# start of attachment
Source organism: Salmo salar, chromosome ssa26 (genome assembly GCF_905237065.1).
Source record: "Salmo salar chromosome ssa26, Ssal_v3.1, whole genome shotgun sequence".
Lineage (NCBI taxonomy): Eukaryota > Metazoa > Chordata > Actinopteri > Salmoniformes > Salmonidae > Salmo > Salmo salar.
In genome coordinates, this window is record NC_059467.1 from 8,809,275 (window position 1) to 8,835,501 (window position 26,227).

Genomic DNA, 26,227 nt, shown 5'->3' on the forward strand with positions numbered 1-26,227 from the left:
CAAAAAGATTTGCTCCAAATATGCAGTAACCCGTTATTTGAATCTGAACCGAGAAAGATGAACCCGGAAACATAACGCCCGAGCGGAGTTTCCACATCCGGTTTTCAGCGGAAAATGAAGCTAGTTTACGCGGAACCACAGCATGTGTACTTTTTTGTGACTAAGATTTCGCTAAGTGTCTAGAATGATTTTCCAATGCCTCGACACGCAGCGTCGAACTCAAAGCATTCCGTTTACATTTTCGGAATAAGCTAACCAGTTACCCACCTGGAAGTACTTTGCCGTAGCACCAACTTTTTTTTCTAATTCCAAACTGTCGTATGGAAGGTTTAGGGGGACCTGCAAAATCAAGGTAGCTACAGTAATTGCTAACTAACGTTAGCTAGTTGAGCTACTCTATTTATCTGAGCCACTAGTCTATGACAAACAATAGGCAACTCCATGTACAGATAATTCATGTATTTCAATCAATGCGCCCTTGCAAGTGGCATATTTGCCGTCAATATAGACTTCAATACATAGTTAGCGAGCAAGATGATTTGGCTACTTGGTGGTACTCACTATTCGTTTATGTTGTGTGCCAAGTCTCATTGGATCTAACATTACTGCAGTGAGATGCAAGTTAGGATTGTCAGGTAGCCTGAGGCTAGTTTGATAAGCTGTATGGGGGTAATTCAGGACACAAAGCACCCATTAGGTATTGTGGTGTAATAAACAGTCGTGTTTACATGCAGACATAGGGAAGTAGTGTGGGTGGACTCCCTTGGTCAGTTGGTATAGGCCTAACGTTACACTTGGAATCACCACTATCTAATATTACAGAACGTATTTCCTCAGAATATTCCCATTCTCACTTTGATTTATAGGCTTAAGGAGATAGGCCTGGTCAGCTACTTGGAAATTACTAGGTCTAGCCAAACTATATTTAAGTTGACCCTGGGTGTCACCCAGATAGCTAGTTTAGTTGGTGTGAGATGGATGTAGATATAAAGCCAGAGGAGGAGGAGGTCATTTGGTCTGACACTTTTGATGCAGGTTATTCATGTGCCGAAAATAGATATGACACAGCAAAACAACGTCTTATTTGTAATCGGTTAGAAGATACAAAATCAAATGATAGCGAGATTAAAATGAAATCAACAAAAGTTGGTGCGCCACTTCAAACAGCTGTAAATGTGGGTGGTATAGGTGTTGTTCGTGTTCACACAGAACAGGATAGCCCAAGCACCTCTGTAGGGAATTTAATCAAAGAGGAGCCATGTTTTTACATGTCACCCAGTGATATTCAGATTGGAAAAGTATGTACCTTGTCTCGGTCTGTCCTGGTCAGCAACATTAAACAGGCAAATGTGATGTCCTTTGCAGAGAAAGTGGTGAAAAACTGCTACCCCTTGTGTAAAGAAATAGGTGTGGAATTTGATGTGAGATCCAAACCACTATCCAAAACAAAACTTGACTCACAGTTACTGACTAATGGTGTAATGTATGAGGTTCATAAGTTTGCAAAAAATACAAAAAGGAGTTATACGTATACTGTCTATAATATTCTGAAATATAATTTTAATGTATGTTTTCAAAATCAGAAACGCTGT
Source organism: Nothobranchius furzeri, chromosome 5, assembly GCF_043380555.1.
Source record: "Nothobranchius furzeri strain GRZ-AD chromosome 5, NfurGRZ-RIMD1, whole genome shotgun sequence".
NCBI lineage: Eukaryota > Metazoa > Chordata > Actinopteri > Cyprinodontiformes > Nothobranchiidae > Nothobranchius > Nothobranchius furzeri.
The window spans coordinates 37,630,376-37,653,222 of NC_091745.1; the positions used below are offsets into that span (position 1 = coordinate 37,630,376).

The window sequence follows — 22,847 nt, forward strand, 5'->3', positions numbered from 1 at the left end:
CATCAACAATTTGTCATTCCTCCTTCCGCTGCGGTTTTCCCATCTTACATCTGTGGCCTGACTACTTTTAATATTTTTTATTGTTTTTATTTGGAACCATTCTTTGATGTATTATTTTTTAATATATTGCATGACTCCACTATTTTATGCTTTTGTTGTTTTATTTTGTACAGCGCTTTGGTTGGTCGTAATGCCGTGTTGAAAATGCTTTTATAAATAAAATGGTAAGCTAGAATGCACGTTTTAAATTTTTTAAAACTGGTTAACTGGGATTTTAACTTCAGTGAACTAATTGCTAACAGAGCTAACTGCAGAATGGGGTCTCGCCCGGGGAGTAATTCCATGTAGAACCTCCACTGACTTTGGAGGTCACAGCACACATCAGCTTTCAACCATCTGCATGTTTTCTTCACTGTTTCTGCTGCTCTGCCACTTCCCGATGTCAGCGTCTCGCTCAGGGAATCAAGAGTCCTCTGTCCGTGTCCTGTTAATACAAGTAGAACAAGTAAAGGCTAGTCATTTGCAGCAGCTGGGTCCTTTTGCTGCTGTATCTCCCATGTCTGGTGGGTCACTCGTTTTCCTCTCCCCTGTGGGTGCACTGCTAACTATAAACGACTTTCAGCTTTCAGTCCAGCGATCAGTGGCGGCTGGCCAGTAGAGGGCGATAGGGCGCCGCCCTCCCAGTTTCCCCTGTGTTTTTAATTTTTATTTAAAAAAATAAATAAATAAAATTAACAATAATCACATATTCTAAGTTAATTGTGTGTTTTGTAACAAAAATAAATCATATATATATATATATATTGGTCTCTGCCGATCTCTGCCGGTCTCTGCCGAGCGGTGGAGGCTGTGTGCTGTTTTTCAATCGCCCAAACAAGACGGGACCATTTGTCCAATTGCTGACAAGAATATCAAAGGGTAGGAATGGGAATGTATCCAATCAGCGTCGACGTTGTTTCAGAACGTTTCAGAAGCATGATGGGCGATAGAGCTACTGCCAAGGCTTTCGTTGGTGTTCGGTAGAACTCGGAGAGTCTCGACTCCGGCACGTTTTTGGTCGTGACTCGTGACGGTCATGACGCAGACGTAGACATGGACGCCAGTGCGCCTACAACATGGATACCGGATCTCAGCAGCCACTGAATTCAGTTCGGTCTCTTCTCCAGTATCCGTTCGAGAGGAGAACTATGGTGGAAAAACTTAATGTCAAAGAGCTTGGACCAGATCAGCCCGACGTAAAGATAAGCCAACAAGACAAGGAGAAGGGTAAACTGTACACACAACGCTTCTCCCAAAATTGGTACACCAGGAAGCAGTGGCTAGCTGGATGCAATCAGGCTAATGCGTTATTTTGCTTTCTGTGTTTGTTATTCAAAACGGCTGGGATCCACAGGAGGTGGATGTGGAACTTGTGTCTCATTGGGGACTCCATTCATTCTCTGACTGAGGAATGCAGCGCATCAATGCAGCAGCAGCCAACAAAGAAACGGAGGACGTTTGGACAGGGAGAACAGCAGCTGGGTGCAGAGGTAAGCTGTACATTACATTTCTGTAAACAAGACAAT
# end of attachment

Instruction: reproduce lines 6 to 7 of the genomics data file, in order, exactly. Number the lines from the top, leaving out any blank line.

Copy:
CAAAAAGATTTGCTCCAAATATGCAGTAACCCGTTATTTGAATCTGAACCGAGAAAGATGAACCCGGAAACATAACGCCCGAGCGGAGTTTCCACATCCGGTTTTCAGCGGAAAATGAAGCTAGTTTACGCGGAACCACAGCATGTGTACTTTTTTGTGACTAAGATTTCGCTAAGTGTCTAGAATGATTTTCCAATGCCTCGACACGCAGCGTCGAACTCAAAGCATTCCGTTTACATTTTCGGAATAAGCTAACCAGTTACCCACCTGGAAGTACTTTGCCGTAGCACCAACTTTTTTTTCTAATTCCAAACTGTCGTATGGAAGGTTTAGGGGGACCTGCAAAATCAAGGTAGCTACAGTAATTGCTAACTAACGTTAGCTAGTTGAGCTACTCTATTTATCTGAGCCACTAGTCTATGACAAACAATAGGCAACTCCATGTACAGATAATTCATGTATTTCAATCAATGCGCCCTTGCAAGTGGCATATTTGCCGTCAATATAGACTTCAATACATAGTTAGCGAGCAAGATGATTTGGCTACTTGGTGGTACTCACTATTCGTTTATGTTGTGTGCCAAGTCTCATTGGATCTAACATTACTGCAGTGAGATGCAAGTTAGGATTGTCAGGTAGCCTGAGGCTAGTTTGATAAGCTGTATGGGGGTAATTCAGGACACAAAGCACCCATTAGGTATTGTGGTGTAATAAACAGTCGTGTTTACATGCAGACATAGGGAAGTAGTGTGGGTGGACTCCCTTGGTCAGTTGGTATAGGCCTAACGTTACACTTGGAATCACCACTATCTAATATTACAGAACGTATTTCCTCAGAATATTCCCATTCTCACTTTGATTTATAGGCTTAAGGAGATAGGCCTGGTCAGCTACTTGGAAATTACTAGGTCTAGCCAAACTATATTTAAGTTGACCCTGGGTGTCACCCAGATAGCTAGTTTAGTTGGTGTGAGATGGATGTAGATATAAAGCCAGAGGAGGAGGAGGTCATTTGGTCTGACACTTTTGATGCAGGTTATTCATGTGCCGAAAATAGATATGACACAGCAAAACAACGTCTTATTTGTAATCGGTTAGAAGATACAAAATCAAATGATAGCGAGATTAAAATGAAATCAACAAAAGTTGGTGCGCCACTTCAAACAGCTGTAAATGTGGGTGGTATAGGTGTTGTTCGTGTTCACACAGAACAGGATAGCCCAAGCACCTCTGTAGGGAATTTAATCAAAGAGGAGCCATGTTTTTACATGTCACCCAGTGATATTCAGATTGGAAAAGTATGTACCTTGTCTCGGTCTGTCCTGGTCAGCAACATTAAACAGGCAAATGTGATGTCCTTTGCAGAGAAAGTGGTGAAAAACTGCTACCCCTTGTGTAAAGAAATAGGTGTGGAATTTGATGTGAGATCCAAACCACTATCCAAAACAAAACTTGACTCACAGTTACTGACTAATGGTGTAATGTATGAGGTTCATAAGTTTGCAAAAAATACAAAAAGGAGTTATACGTATACTGTCTATAATATTCTGAAATATAATTTTAATGTATGTTTTCAAAATCAGAAACGCTGT
Source organism: Nothobranchius furzeri, chromosome 5, assembly GCF_043380555.1.